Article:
Having one or both parents away on military deployment can make for a stressful and complicated situation. Having a thoughtful army family care plan in place can make everything in the home run more smoothly. Understand what should be included in a family care plan and where to receive military assistance to create your own.
What to Include in an Army Family Care Plan
The military often takes parents away from their children for active duty or training purposes. When this shift in care occurs, careful plans have to be laid out.
Assign a Caregiver
Designate a trusted person to take care of your children while you are away. The person left responsible for your offspring will need to be granted power of attorney, which explains the responsibilities that a guardian takes on while in charge of your children.
Straighten out Dependent ID Cards
Ensure that identification and commissary cards for all members of the family are kept in an accessible spot. Everyone should be registered in the Defense Enrollment Eligibility Reporting System (DEERS), and all ID cards should be up to date. Check expiration dates on cards prior to being deployed.
Prepare for Possible Travel
Arrange for travel so that your children will be able to get to you during times of leave. If possible, pre-purchase plane, bus, or train tickets and have a way for your children to get from their place of arrival to the home of their guardian. If this is not a possibility, set aside money for caregivers to use for transportation needs when and if the option arises.
Get Affairs in Order
Get your estate in order by drafting a will. While a hard subject to think about, you must have a legal document in place in the event that you are incapacitated or pass away during your deployment or even on a drill. Contact a lawyer who specializes in this area of law to help you get your affairs in order.
Straighten Out Pertinent Paperwork
Making sure pertinent paperwork is taken care of is an important task to attend to prior to any deployment.
- Enroll in a life insurance plan. Look into help sites such as the Servicemembers' Group Life Insurance or a similar plan designed for members of the military.
- Establish the location of important documents. Make sure your will, insurance information, and the children's birth certificates are in a safe and accessible spot for caregivers.
- Update relevant medical information. Make a list of medical conditions, prescriptions, and allergies. Have upcoming doctors, dentist, and ophthalmologist appointments pre-scheduled and noted on a calendar. Include medical providers on a master list of important contacts.
Establish Ways for Family to Have Needs Met
Make sure that your children's caregiver knows how to access all basic needs such as food, medical needs, transportation, and housing.
- Consider specific needs:.Create a list of more possible specific needs that could arise during your time away, ranging from emergencies to holidays and birthdays.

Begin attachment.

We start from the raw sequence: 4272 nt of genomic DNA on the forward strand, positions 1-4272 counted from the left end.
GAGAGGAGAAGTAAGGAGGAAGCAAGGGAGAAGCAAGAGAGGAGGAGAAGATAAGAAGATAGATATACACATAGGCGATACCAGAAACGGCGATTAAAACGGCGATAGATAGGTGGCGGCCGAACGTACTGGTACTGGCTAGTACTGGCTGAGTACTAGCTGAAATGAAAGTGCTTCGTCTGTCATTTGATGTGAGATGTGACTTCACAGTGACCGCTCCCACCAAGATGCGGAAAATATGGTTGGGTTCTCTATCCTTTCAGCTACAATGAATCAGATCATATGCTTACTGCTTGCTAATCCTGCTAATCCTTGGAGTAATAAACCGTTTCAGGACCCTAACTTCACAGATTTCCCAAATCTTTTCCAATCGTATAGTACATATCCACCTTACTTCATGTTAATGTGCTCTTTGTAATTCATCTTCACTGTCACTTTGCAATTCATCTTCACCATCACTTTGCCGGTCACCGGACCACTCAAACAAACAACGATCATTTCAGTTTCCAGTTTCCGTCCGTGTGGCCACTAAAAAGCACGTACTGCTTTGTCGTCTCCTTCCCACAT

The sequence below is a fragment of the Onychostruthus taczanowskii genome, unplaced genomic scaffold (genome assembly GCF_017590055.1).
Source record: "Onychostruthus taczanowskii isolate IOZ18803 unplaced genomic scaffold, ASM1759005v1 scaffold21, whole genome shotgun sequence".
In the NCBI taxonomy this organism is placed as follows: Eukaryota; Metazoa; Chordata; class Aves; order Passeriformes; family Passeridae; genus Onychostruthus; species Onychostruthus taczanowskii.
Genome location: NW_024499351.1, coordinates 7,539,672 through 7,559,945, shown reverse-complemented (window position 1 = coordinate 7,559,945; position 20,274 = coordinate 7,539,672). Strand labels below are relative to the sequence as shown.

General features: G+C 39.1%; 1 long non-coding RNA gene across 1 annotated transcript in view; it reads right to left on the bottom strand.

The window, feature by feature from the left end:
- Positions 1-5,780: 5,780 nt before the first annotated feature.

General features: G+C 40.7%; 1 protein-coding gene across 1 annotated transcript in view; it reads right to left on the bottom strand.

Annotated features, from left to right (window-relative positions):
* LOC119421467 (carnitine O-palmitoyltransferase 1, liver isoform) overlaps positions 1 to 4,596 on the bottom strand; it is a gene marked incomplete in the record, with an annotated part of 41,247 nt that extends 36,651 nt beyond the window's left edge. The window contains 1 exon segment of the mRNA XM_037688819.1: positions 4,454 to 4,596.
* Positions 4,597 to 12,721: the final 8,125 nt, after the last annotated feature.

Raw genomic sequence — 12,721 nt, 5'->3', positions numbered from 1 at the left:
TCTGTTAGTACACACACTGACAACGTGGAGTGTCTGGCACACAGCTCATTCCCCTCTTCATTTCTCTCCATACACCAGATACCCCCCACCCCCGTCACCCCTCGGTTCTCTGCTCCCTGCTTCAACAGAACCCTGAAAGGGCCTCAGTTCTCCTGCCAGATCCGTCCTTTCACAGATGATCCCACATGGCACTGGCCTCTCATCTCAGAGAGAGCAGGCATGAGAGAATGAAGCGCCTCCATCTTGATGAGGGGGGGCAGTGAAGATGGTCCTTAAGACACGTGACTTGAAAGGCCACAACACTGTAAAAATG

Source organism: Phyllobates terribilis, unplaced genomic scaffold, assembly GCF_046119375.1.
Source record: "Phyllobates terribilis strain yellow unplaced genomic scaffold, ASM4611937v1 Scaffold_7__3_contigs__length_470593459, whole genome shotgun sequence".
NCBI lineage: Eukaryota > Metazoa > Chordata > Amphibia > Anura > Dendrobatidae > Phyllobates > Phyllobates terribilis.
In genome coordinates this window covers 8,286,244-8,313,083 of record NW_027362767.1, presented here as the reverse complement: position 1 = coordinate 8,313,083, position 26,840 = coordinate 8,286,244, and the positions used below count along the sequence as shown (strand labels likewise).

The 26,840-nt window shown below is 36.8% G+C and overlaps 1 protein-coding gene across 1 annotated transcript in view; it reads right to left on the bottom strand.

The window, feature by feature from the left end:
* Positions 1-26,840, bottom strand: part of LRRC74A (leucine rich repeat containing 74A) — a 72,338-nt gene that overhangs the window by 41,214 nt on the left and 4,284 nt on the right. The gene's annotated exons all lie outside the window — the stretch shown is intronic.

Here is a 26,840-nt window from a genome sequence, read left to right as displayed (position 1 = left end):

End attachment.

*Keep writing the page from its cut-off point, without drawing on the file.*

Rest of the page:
- Provide means for your children's guardians to access necessary funds to pay for their care. This might be included in your power of attorney, or it might mean setting up a separate bank account that the guardian can access.
Lay Out Your Life for Them
Imagine stepping into a life with children that are not yours! Taking care of an already established family is complex and tedious. The more information that you provide caregivers upfront, the less difficulty they will have running your ship and the easier the transitions will be on the children.
- Explain how your family works. This should include information like whether you and your children attend religious services regularly, what you expect from your children in terms of performance at school, and how you expect the guardian to discipline the children. Give caregivers a crash course in your family culture to ensure that all runs smoothly while you are away.
- Make checklists- Make checklists for school and sports. Include items that the children already have or will need to be successful in these areas while you are away.
- Create specific routines for caregivers to rely on. Lay out schedules and routines for school, home, and sports. Run through these routines with older children prior to deployment. Consider holding a meeting with caregivers prior to deployment so that you can go over this information and allow them time and space to process and ask questions.
- Create calendars. Make calendars for everything! Include times and dates for school, school, sports, and religious services. Color coordinate activities or consider using master calendars as well as activity-specific calendars.
- Update contact information. Have a master list of possible contacts that caregivers may need during your absence. Include a section for neighbors, friends, and children's friends' parents. List relatives, school phone numbers, sports coaches, doctors, and dentists. Make sure you have a section listing contact information for your military unit, Commanding Officer, First Sergeant, any other supervisors, as well as your point of contact at the family readiness program.
For further information, resources, and assistance with a military family care plan:
- National Guard Family Assistance Centers
- Legal Aid for the Military
- Military One Source
You should also consult with your Base Commander. In many cases, your Commanding Officer must approve your care plan.
Create One Now for Peace of Mind
An army family care plan is essential for caring for your family while you are away, be it on a long-term deployment or just drilling for a weekend. This will ensure that your kids are taken care of in a manner that you consider appropriate while you are away. Having one will give you the peace of mind to concentrate on your duties in your absence.